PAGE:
Faculty of Arts & Science
2014-2015 Calendar

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Woodsworth College

Faculty


Senior Lecturers
W.B. MacDonald, BA, MA
T. Moritz, MA, Ph D
J.B. Rose, BA, MA
T.P. Socknat, MA, Ph D

Lecturer
B. Fischer, MA, Ph D

Woodsworth College is the home of Woodsworth ONE, First-Year Seminars, the Summer Abroad, TESOL Certificate and THE500 programs.  Woodsworth College is also the home of two major access programs:  The Millie Rotman Shime Academic Bridging Program and the Diploma to Degree Facilitated Transfer Programs. 

In 2013, the undergraduate Criminology and Employment Relations programs became integrated with the graduate programs at the Centre for Criminology and Sociolegal Studies and the Centre for Industrial Relations and Human Resources respectively.  The continuing relationship between the Centres and Woodsworth College will help to foster ongoing academic excellence for students enrolled in the Criminology and Employment Relations programs as they will continue to benefit from the rich academic support services and facilities available at the College. Woodsworth College remains the home of the Undergraduate Program Office and the undergraduate students' associations.

Woodsworth College
119 St. George Street
Toronto, Ontario,
M5S 1A9
w:www.wdw.utoronto.ca 

Listed in this order:

Woodsworth ONE
First-Year Seminars
Summer Abroad Programs
Millie Rotman Shime Academic Bridging Program
Diploma to Degree
Centre for Criminology and Sociolegal Studies Programs
Centre for Industrial Relations and Human Resources Programs

Followed by:

Woodsworth College Courses
Centre for Criminology and Sociolegal Studies Courses
Centre for Industrial Relations and Human Resources Courses


Woodsworth ONE

Woodsworth ONE offers first-year students an intellectually challenging introduction to university-level studies, and builds students’ sense of community within Woodsworth College and across the University of Toronto as a whole.  It is designed to complement other first-year courses, thereby enhancing academic success in the first year and beyond. WDW One promotes the development of strong critical thinking, information literacy, oral and written communication skills, and awareness of both the distinctive nature of particular academic disciplines and the practices and values common to all academic work.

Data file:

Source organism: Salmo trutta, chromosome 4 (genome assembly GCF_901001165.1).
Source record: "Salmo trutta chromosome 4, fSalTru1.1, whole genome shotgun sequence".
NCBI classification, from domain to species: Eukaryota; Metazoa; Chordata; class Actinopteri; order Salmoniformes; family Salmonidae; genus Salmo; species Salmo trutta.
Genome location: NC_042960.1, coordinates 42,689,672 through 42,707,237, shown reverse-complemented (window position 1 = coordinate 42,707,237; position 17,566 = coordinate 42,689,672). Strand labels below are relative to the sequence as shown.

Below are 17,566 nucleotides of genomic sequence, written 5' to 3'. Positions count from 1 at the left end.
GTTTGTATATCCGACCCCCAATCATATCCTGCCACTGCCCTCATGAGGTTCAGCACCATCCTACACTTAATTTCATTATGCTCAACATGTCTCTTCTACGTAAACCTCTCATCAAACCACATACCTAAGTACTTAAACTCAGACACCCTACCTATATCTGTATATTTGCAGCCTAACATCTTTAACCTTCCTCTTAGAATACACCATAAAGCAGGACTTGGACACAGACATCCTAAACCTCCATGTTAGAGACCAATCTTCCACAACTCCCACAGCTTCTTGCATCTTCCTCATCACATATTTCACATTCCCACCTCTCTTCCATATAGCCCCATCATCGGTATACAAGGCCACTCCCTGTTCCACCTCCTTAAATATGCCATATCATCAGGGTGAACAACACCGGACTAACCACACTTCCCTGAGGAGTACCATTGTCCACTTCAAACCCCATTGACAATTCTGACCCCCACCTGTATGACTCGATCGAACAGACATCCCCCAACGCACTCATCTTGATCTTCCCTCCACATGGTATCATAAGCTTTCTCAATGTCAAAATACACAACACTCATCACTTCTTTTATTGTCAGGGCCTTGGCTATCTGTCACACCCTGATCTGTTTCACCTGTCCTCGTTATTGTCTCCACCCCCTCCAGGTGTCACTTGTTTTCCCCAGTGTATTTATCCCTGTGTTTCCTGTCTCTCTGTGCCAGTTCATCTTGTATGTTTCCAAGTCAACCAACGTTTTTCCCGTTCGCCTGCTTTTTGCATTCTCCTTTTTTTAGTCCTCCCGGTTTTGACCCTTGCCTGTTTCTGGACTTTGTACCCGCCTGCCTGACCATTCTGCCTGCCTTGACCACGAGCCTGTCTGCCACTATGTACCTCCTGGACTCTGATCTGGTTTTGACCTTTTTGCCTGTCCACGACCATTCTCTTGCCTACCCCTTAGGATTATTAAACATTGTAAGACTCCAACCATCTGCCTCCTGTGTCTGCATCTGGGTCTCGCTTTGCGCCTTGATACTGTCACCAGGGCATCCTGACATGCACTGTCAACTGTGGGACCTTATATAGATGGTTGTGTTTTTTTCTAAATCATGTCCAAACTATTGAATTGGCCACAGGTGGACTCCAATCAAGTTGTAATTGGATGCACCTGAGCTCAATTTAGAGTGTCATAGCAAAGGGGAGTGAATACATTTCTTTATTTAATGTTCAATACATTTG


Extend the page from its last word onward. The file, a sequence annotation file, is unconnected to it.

Focused on the theme of “Order and Disorder,” students take two half-credit seminars – one in each term – and participate in weekly co-curricular activities. Seminars are capped at 25 students to maximize opportunities for participation and to promote close contact with both the instructor and fellow students.  The courses draw upon Sociology, Political Science, History, Philosophy, Economics, and Psychology to explore how order arises and collapses in societies, markets, and across the globe. The emphasis is on class discussion and problem-based learning. Students participate in role-playing games, simulations, debates and more. The co-curricular activities include field trips, film screenings, guest speakers, writing and research workshops, and test-taking seminars.

The Woodsworth ONE team is dedicated to supporting students’ transition to university life, and to guiding their academic planning. The team includes a Writing Centre, a Learning Strategist, a dedicated Registrar, a program administrator, student mentors, the professor, and a Teaching Assistant. Each member of the team seeks to create a strong sense of community and to set students up for academic success. 

Woodsworth ONE is geared towards first-year students enrolled in Social Sciences and Humanities within the Faculty of Arts and Sciences. In keeping with Woodworth College’s tradition of open access, there is no incoming grade requirement.  Applicants must submit an application that is available on our website.

Students participating in any other One program are excluded from Woodsworth ONE.

Enquiries: 
e:  one.wdw@utoronto.ca
w:  Woodsworth ONE (http://wdw.utoronto.ca/wdwone/)


First-Year Seminars

The 199Y1 and 199H1 seminars are designed to provide first-year students with the opportunity to work closely with an instructor in a class of no more than twenty-four students.  Each Seminar focuses on specific disciplinary or interdisciplinary issues, questions or controversies of particular interest to the instructor, and introduces the students to the excitement of discovery inherent in academic work at the University of Toronto. In addition, students are encouraged to develop their ability to think analytically and to express ideas and logical arguments clearly and coherently, both orally and in writing.

Enquiries: 
w:  First-Year Seminars (http://www.artsci.utoronto.ca/current/course/fyh-1)


Summer Abroad Programs

Prepare yourself for a future in the global village by participating in a Summer Abroad program and complete a University of Toronto course overseas in three to six weeks. These programs are designed to enrich students’ academic lives by providing an exciting and educational international experience.  Your learning will not be limited to the classroom; you will observe and experience many of the things you study, including the language, history, culture, art, religion, business, and politics of the host country.

The list of summer offerings is published every January.  The 2014 summer schedule is available here